Sky daredevils relish meeting people from different cultures

DUBAI — As the daredevils of the sky twist and turn at hundreds of miles an hour, you may wonder what it takes to be a member of the British Royal Air Force Aerobatic Team — the Red Arrows.

By Zoe Sinclair

Published: Wed 14 Nov 2007, 9:02 AM

Last updated: Sun 5 Apr 2015, 4:37 AM

After the nine red BAE Systems Hawk aircraft completed one of their daily displays this week at the 10th Dubai Airshow at the Airport Expo, the pilots came down to earth and spoke of their experiences.

There is serious competition among the talented few who have a chance to take one of the three places that come up each year.

Red 9, or squadron leader Martin "Higgy" Higgins, 35, won a place but his three-year tour will be up on December 18. He said the opportunity gave him the chance to tour the world and particularly enjoyed meeting new people from different backgrounds and cultures.

Higgy, born in Bristol, studied Aeronautics and Astronautics at Southampton University before joining the Royal Air Force and completing flying training. He flew on the Hawk aircraft before being selected to fly the Tornado F3 aircraft, a two-seat supersonic fighter, which took him to exercises in the USA, Canada and Belgium and in operations in Iraq.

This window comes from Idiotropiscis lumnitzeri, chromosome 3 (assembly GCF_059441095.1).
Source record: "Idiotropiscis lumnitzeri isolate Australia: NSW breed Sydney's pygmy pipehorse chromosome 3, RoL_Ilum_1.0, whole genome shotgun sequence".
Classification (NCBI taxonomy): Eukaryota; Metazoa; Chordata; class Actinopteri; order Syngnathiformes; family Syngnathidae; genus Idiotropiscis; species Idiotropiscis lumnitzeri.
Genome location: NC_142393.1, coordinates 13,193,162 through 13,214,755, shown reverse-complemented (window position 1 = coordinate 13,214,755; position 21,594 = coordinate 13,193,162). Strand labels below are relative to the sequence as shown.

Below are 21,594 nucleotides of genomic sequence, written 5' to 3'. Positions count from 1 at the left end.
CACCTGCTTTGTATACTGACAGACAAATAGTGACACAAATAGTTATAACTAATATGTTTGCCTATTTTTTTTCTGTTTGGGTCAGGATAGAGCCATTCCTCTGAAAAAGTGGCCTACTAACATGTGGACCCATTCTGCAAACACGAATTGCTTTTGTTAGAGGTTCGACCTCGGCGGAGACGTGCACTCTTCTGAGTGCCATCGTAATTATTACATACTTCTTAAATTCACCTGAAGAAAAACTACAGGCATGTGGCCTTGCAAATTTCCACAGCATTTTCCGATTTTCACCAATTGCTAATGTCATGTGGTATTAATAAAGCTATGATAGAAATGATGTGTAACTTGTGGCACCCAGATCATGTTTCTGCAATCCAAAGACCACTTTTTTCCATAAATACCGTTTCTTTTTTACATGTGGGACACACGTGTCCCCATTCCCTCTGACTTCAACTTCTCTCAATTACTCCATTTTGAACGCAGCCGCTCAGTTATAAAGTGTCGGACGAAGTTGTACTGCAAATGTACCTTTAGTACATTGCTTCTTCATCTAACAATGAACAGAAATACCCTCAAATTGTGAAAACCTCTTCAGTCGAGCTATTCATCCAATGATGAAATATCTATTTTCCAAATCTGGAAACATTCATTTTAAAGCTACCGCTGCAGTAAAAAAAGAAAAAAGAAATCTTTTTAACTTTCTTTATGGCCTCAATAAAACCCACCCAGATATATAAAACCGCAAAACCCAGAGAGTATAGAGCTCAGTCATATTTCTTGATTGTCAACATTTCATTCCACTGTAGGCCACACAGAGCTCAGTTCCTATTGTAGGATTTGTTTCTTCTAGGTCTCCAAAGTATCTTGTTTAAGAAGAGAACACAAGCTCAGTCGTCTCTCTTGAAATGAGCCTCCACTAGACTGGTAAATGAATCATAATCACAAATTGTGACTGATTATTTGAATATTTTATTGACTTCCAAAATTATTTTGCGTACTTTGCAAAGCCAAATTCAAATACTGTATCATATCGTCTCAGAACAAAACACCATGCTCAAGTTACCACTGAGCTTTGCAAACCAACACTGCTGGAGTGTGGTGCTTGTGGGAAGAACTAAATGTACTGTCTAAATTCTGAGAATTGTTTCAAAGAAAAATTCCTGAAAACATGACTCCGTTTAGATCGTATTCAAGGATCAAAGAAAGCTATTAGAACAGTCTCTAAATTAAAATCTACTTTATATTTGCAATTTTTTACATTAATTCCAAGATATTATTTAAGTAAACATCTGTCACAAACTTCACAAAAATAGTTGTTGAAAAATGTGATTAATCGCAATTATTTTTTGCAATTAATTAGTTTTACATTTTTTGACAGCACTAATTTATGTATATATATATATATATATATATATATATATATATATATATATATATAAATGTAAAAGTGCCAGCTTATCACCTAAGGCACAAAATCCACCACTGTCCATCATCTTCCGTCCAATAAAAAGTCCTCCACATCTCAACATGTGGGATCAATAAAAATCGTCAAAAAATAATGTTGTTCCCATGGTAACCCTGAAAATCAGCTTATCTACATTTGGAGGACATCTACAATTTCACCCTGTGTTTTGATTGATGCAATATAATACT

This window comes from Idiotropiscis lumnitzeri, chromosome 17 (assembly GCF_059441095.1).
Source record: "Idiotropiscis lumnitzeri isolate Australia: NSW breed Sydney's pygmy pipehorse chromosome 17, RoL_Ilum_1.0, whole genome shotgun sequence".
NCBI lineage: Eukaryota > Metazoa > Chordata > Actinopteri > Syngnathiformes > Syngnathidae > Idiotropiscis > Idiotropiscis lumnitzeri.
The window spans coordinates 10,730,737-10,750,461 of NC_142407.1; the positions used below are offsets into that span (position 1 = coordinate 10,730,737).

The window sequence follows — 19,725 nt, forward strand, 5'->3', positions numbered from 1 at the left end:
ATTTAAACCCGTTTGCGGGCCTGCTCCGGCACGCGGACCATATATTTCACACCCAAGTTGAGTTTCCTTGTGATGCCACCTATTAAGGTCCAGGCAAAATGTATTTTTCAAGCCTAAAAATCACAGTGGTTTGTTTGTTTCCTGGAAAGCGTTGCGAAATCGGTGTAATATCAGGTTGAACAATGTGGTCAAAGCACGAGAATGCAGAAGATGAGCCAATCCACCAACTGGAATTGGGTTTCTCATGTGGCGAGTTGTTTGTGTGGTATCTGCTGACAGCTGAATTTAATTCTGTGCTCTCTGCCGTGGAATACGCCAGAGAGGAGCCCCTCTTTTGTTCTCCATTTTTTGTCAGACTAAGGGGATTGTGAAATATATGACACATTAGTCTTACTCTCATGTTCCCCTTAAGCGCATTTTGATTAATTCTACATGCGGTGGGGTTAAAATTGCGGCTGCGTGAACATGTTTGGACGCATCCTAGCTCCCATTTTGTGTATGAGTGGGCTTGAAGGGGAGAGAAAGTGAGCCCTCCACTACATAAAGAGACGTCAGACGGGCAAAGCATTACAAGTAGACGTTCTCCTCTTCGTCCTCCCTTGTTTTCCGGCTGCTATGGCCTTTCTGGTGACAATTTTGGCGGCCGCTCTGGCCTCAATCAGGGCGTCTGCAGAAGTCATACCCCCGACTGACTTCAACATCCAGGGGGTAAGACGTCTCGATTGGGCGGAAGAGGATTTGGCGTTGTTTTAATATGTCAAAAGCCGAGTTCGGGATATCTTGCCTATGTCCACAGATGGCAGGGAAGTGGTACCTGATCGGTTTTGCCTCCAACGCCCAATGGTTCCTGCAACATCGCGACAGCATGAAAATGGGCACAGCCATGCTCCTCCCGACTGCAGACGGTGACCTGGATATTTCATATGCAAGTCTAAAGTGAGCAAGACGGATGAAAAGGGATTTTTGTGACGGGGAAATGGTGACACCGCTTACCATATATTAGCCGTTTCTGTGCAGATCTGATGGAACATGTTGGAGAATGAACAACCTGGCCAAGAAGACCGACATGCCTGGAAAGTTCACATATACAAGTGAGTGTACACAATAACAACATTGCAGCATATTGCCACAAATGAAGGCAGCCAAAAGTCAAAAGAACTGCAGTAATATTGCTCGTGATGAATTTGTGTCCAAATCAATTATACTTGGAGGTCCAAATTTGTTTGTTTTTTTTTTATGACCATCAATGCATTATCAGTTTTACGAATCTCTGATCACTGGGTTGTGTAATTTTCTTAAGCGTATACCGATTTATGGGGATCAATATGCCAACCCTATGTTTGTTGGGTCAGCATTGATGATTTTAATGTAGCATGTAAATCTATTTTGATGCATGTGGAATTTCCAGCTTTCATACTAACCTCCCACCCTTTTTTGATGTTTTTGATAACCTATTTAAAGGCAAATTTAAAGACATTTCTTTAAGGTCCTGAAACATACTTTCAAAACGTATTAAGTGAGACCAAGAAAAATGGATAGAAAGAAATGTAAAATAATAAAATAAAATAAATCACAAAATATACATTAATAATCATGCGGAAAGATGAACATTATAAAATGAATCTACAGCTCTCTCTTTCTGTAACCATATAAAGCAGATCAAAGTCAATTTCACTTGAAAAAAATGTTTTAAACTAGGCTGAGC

But during his three years with the aerobatics team it isn't the stunts, such as the Big Vixen Roll and Cyclone, that he remembers but the sights he has seen. "My most memorable experience had to be flying over the acropolis," Higgy said.

"Normally that's so hard to do. We also flew past the Olympics. Just flying past landmarks all over the world."

The Red Arrows perform more than 80 displays through Europe each year between May and September. The Dubai Airshow forms part of a second regional tour's last six weeks, including 18 displays in 14 countries.

Higgy will return to flying the Tornado F3 as part of the frontline of air defence based in Scotland. "It's not sadness," he said of leaving the team. "It's been an amazing experience."

Wing Commander Dave Middleton also flies with the Red Arrows however his task is to vet the manoeuvres and make sure the pilots are flying safely. He described himself as "policeman" but said the pilots were of such a high standard that there was rarely any need to curb a "need for speed".

Middleton said pilots complete at least 10 years on the front line and amass 1,500 hours before they are even considered to make up the 30 selected to audition for those three elusive places. "They have to be devoted, dedicated, talented and must just love to fly," he said.

Then it's training three times a day for seven months in the Hawk aircraft before the tour begins.

"The plane is an absolute joy," Middleton said. "If you've ever ridden on a bus, imagine a BMW. It's the best job in the force. These pilots are the cream of the crop."

But while your heart may be in your mouth as you watch two planes speed head on towards each other before slipping past, Middleton said the planes are actually about 100 feet apart in fly-pasts.

The planes are about six to eight feet apart during formations with the leader and Red 6 coordinating.

Keep your eyes peeled for the Python, Carousel and the Palm Tree and Synchro Split — three stunts designed especially for the UAE crowd.

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